Already astonished, the real treat was yet to come!  The magnificent machine shop. It’s all there, like the workers walked out and never came back.  Amazing.  Powered by a steam engine, its boilers, complete with their high twin stacks, look ready to work.  This little railroad had complete facilities to either repair anything or make new.  It was entirely self sufficient.  And so it was!

Here we see the steam engine that powered an ingenious array of belts and shafts that operated all the machines in the shop, as well as the machines in the blacksmith shop.

Steam Engine

Brad is explaining the engine.  Standing in the midst of this wonder, I could almost see the ghosts of the machinists busy at their jobs.  A pleasant but eerie feeling.  Maybe they are at lunch break?  Then back to reality to continue the tour.  Wow!

Here we see the massive hydraulic wheel press, operated by line shaft and belts from the steam engine.  It was used to remove old railroad wheels from their axles and to install new ones.

Next viewed is Brad standing by the wheel lathe, one of five extant in the country.  It could hold a complete set of locomotive wheels on their axle, and turn them true again.  What marvels of the past!

Wheel Press  Wheel Lathe

Leaving the shops absolutely amazed, we were greeted by this little railcar.  It was built on the chassis of a 1920s Nash automobile and used to transport eight or ten passengers when running a steam train was not practical. Cute and fully functional.

Nash Rail Car

As Ken and I now motored back to our B&B, we passed the EBT station.  It looked exactly as it did when built, and of course it is the ticket agency as well as a great gift shop.

EBT Station

Sitting on the beautiful front porch of our B&B, we reflected about all the sites we saw today.  Truly a step back in time.  As nightfall crept in, we watched the roundhouse just across the street.  Peaceful!  The “Twin Stacks” of the machine shop bid us a good
night!

Twin Stacks

Sunday dawned a new adventure!  After a hearty breakfast, we decided to tour the Rockhill Trolley Museum, adjoining the EBT railroad.  So we used the golf cart to go and visit.  Should prove to be fun!

Rockhill Trolley Museum

Reflecting back so many years, we find that Nick Kovalchick was friends with a
gent who wanted to develop a trolley museum.  Once a very important part of transportation, the trolleys were rapidly disappearing across America.  His forethought
created a truly delightful museum.

We were greeted at the Rockhill Trolley Museum’s ticket station as a car was filling for the morning’s first trip.  Looked like fun.  In the left background, EBT’s first train of the day was also loading.

The Trolley Museum acquired land adjoining the railroad, where their structures were erected.  Convenient for all!  They also got the abandoned Shade Gap spur with 2 1/2 miles of right of way.  Very good but, whoops, they had acquired narrow gauge rail and needed standard gauge for the trolleys.  But no big problem.  The Trolley Museum and all its volunteers rebuilt the roadbed to standard gauge and installed an overhead 600 volt DC power line.  Big job, and now ready to ride the rails!  And so we did on our tour.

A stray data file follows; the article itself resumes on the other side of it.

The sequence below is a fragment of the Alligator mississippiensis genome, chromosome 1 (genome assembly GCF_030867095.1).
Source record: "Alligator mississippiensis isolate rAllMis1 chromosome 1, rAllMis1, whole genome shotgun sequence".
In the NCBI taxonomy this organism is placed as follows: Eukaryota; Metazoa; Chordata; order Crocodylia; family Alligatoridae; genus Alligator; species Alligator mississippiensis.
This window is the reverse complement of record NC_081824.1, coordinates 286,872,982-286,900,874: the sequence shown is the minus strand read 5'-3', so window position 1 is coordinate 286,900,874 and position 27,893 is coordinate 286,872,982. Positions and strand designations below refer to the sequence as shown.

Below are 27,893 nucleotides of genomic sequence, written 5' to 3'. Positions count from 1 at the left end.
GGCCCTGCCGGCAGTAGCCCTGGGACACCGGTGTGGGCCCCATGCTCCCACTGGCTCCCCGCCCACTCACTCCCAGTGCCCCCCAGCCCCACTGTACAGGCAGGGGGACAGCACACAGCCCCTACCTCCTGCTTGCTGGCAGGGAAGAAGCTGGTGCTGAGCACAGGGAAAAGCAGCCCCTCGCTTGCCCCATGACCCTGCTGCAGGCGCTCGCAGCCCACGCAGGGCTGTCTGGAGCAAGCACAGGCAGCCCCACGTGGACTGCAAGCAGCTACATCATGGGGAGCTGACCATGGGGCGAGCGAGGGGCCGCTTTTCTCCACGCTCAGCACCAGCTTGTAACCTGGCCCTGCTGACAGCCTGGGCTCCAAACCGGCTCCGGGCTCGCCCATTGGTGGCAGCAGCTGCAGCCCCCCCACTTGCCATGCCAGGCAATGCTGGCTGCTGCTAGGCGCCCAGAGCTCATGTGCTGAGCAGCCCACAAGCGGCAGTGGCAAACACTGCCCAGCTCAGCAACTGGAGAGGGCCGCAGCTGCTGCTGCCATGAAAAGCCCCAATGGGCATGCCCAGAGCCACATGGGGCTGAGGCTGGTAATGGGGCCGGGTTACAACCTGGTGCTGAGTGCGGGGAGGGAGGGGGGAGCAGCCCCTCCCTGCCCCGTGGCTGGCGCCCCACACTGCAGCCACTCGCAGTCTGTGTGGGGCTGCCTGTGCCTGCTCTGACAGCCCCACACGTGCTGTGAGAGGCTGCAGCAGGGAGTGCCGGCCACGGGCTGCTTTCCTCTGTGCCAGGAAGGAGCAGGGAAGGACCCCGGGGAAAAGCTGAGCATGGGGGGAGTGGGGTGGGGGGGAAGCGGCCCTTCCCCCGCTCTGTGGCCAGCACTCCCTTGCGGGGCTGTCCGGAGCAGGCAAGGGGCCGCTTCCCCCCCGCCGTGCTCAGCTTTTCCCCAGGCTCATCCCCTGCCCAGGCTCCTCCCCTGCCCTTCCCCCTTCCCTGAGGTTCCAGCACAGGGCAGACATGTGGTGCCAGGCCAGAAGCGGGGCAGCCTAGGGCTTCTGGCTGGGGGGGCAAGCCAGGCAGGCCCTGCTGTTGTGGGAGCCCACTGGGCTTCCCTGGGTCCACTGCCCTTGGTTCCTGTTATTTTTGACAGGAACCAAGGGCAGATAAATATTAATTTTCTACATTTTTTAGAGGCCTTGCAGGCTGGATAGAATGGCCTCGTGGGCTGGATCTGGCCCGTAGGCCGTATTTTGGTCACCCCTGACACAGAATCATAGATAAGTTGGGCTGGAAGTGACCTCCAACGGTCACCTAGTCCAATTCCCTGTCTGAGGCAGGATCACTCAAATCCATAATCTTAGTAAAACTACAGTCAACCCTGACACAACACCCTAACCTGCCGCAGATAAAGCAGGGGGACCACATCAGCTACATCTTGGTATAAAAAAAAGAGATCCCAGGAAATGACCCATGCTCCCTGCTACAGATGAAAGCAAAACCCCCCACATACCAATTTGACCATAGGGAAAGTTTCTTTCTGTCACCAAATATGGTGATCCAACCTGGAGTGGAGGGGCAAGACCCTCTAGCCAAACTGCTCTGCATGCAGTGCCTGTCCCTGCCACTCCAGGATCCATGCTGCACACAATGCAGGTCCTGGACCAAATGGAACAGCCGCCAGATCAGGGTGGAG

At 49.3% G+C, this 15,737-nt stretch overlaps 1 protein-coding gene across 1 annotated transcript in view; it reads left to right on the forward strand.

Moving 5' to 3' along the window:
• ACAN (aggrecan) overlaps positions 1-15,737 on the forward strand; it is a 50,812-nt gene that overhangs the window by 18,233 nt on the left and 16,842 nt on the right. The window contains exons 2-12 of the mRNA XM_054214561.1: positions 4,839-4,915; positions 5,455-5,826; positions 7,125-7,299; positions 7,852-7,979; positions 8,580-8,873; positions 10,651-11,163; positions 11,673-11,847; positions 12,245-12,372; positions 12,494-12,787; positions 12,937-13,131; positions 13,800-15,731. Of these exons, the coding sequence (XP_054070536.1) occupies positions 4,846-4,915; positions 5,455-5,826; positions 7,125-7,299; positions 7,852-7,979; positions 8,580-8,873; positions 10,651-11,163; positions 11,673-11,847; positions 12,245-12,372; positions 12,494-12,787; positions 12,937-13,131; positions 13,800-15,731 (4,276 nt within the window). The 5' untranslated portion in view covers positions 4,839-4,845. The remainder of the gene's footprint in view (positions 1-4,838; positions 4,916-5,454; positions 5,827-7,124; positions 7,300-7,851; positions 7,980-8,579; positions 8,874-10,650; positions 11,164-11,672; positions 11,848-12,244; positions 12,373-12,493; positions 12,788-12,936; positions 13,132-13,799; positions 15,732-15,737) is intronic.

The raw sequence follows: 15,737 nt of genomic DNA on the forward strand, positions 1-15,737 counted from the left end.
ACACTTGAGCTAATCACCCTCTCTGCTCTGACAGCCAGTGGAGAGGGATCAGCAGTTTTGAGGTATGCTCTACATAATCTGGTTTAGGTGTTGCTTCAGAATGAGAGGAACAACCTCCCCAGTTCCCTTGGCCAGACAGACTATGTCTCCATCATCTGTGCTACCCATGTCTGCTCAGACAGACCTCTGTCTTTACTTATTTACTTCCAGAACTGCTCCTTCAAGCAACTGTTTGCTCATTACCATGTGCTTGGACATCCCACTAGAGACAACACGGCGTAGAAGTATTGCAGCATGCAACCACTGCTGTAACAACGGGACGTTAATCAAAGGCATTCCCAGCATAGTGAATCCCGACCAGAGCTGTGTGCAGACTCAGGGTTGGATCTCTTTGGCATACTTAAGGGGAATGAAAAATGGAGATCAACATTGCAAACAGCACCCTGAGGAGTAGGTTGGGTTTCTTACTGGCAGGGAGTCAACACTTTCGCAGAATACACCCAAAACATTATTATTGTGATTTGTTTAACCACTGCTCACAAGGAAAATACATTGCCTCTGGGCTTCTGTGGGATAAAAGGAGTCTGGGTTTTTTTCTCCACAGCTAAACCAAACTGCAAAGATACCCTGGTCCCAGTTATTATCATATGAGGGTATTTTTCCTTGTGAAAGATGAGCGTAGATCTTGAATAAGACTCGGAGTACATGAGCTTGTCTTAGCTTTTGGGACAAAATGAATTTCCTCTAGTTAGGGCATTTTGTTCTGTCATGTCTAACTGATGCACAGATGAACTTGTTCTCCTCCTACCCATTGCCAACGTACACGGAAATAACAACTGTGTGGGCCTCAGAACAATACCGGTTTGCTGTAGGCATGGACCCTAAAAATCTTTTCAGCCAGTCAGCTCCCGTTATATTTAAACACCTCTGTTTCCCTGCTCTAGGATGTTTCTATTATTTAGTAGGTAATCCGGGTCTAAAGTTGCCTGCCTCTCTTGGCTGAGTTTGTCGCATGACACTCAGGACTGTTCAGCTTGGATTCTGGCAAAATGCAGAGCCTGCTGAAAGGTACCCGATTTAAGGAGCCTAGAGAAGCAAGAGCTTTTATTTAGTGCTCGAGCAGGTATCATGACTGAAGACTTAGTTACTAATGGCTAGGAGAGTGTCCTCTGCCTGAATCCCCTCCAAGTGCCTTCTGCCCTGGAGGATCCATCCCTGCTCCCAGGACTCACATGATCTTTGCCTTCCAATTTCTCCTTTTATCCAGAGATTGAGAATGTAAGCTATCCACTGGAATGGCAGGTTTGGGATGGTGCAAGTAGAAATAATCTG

Ever wonder what the interior of a trolley looks like?  The first photo shows the motorman’s location and the controls.  Hmm!  Not much, just a tower to operate the motors, an air brake control, and a big wheel to set the brakes if all else fails.  Gosh, so I can run it?  Yep, with an experienced motorman at my side.  Super excited!  Just pull the lever back a notch or two and it will move.  Then I looked behind me and the car was full of passengers.  I was introduced and got a round of applause.  So up the rails we go, departing on another adventure!

Trolley Interior  Paul in Trolley  Trolley Track

This venture is really going great and I’m learning so much.  Speed up, slow down, brake a little then quickly brake off.  All the different whistle signs for start, stop, grade crossing and blind curve.  Great fun.  But, whoops, after 2 1/2 miles, the line just ends.  No place to turn around?  So now what?  The motorman just removes the control handles and we walk to the back of the car, which is now the new front, replace the handles, and head back down the line.  Clever!

Blacklog Narrows

Back from an exciting trip, Ken and I discover a small Brookville locomotive that we learn is their workhorse to move items about.  The staff became excited to learn
that Ken is a Brookville employee and had a barrage of questions for him.  Smiling, he answered all.

Brookville Locomotive

We happily wandered all about the grounds, including the huge car barn, finally ending in the gift shop.

Car Barn

Wow!  What a wonderful weekend.  But as the day drew on, we realized that it was time to load the golf cart and head back to Coolspring.  So we bid all our newly made friends goodbye and had a pleasant drive home, leaving Orbisonia and its two fantastic attractions behind.  Yes, a dream come true.